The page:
Lake Cumberland Dam

Lake Cumberland Dam

FRANKFORT, Ky. (WDRB) -- The grades are in – and they’re not stellar for Kentucky’s infrastructure.

The state earned a “C-“ mark for its array of roads, bridges, dams and other structures, according to a report card released Wednesday by the Kentucky section of the American Society of Civil Engineers. It was the first analysis since 2011, when the state got a “C.”

Researchers awarded the state’s hazardous waste facilities the lowest grade, a “D,” placing those sites in “poor” condition. Kentucky’s dams, levees and roads were graded “D+.”

The best grades went to solid waste facilities, such as recycling centers and landfills, and the state’s energy network. Both garnered a “B-.”

“There is some bad news, but there is also good news,” said Tom Rockaway, a University of Louisville professor who chaired the report card committee.

“It’s clear that we find that much of Kentucky’s infrastructure is old and needs sig attention. But we know if we work together we can prioritize infrastructure investment and make it better for us all,” he said during an event in Frankfort.

The report card was produced by an engineering trade group whose members stand to benefit from increased spending on infrastructure projects. At the same time, the Kentucky section didn’t endorse any specific legislative priorities.

The report concluded that the state needs $1.6 billion to clean up hundreds of old and abandoned waste sites that still pose a risk to human health, but Kentucky’s has only $450,000 annually it can apply to that work.

Kentucky also has seen an increase in “high-hazard” dams that could cause major property damage and even death if they fail, the group found. Meanwhile, the state’s network of levees is aging, with nearly half built more than 50 years ago.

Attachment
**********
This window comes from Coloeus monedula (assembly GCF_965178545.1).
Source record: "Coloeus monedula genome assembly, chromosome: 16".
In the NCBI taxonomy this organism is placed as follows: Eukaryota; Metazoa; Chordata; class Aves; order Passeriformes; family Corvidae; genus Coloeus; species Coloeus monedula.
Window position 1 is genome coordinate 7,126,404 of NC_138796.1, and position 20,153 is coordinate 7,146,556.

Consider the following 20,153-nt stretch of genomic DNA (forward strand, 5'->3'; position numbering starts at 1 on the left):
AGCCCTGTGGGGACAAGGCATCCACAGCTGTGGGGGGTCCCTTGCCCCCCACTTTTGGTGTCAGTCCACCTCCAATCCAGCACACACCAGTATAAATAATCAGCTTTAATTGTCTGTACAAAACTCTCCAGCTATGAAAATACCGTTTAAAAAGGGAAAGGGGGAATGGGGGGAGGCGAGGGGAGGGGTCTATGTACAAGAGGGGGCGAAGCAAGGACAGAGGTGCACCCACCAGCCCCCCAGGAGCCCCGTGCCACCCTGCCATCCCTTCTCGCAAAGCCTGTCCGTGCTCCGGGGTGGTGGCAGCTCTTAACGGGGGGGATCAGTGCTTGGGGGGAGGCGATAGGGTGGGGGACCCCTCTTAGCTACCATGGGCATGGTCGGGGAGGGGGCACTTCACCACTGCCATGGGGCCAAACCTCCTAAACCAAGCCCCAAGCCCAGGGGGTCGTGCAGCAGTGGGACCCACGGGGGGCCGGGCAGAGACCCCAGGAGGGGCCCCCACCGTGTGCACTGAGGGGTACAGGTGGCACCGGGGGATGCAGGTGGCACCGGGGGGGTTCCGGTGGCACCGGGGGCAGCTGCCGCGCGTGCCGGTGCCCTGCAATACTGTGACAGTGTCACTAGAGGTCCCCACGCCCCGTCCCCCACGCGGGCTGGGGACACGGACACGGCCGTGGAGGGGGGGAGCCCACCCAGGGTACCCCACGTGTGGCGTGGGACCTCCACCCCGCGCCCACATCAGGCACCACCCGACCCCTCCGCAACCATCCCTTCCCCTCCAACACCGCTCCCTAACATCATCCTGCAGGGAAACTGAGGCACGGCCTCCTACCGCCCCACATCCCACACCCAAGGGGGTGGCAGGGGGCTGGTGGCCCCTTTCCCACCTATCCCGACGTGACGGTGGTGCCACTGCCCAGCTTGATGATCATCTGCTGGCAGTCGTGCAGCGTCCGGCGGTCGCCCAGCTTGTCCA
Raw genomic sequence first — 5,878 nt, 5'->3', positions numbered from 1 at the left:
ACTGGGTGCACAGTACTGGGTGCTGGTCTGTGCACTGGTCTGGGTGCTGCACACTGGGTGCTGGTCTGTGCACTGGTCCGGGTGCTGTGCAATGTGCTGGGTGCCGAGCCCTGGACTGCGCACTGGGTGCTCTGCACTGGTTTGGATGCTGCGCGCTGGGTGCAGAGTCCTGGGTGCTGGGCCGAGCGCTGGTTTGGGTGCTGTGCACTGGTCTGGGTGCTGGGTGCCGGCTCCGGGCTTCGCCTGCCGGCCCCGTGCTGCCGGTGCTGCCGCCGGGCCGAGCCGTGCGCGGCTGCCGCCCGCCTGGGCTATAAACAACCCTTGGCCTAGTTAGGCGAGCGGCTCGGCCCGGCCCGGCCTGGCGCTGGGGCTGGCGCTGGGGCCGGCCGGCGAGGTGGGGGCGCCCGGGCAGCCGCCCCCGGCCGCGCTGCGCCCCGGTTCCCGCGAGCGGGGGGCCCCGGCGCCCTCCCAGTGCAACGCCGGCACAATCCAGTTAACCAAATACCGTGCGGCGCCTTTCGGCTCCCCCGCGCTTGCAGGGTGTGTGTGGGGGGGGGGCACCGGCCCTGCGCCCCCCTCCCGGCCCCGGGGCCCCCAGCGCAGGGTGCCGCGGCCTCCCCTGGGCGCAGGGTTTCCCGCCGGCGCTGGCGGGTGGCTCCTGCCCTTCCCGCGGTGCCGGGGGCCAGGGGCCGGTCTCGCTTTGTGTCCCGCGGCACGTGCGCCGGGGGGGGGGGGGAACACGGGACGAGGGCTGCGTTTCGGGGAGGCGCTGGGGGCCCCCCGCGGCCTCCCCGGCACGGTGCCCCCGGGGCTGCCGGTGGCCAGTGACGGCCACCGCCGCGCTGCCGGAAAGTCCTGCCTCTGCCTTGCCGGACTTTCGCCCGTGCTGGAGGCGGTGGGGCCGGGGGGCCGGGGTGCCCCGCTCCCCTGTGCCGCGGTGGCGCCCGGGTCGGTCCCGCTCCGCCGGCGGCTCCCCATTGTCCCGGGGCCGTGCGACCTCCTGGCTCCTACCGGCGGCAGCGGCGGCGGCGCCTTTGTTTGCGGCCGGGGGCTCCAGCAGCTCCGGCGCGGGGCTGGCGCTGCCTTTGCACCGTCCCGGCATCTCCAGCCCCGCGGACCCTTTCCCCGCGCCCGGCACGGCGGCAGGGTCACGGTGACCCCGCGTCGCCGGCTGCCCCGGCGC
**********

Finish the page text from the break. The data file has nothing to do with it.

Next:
The best grades went to solid waste facilities, such as recycling centers and landfills, and the state’s energy network. Both garnered a “B-.”

To fix the low marks, the engineers’ organization suggests a “big picture approach” to infrastructure spending, among other solutions.

The condition of the state’s roads increased slightly, from “D-“ to D” over the last eight years, according to the report. It argued that while the state’s six-year spending guide enacted last year envisions $8.5 billion for more than 1,400 projects, there is still “inadequate funding” for needed work.

Kentucky also is preparing to lose about $120 million a year in federal toll credits, which it has used to meet the required state support on federal road projects. Those credits could run out in 2020, forcing the state to dip into road fund dollars to provide the matching funds.

Lawmakers are considering whether to raise gas taxes to help fill that expected gap and to provide more money for transportation projects. A bill last year adding a 10-cent-per-gallon gas tax increase failed to advance last year; it would have pushed the state tax to 36 cents per gallon, generating more than $433 million per year.

A similar bill hasn’t been introduced this year. But Rep. Walker Thomas, vice chair of the House Transportation Committee, said legislators are aware that the loss of toll credits is a “big issue.”

As for a gas-tax measure, he said, “It is being discussed right now, so we’re still working on it.”

Reach reporter Marcus Green at 502-585-0825, mgreen@wdrb.com, on Twitter or on Facebook. Copyright 2019 WDRB Media. All rights reserved.

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Marcus Green joined WDRB News in 2013 after 12 years as a staff writer at the Louisville Courier-Journal. He reports on transportation and local and state government.